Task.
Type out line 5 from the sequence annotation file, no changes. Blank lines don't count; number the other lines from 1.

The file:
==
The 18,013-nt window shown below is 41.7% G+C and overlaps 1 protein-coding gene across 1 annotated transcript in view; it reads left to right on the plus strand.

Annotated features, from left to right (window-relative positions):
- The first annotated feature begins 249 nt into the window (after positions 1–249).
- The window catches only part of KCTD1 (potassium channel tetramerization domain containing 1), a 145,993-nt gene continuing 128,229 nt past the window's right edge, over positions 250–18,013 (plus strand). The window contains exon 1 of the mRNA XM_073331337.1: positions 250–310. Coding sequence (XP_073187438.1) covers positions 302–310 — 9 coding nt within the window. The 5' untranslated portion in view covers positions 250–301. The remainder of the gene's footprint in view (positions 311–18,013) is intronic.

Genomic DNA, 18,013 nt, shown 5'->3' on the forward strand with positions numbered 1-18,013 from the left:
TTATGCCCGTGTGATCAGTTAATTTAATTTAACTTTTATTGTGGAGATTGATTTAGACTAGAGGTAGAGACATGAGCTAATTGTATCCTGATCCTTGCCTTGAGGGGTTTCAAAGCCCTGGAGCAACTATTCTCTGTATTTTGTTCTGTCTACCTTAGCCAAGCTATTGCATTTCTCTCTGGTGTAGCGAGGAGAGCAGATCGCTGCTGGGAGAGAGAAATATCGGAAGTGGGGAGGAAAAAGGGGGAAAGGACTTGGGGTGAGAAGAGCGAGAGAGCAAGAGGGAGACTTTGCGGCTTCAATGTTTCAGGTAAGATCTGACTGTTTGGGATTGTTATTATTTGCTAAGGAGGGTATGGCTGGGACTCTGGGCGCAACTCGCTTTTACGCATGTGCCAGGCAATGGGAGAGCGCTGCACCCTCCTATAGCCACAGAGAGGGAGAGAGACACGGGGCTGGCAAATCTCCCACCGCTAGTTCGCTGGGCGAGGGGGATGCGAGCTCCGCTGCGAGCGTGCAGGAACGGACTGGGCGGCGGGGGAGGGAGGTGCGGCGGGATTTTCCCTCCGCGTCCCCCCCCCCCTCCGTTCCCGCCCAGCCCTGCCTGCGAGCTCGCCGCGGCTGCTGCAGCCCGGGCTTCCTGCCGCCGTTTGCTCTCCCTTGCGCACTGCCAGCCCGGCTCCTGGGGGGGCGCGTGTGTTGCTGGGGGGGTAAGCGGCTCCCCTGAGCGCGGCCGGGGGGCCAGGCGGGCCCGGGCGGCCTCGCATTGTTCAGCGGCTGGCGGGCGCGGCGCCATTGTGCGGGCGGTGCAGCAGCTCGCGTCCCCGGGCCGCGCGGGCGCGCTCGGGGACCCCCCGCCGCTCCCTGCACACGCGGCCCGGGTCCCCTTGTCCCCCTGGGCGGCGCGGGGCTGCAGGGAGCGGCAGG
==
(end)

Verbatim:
Genomic DNA, 18,013 nt, shown 5'->3' on the forward strand with positions numbered 1-18,013 from the left: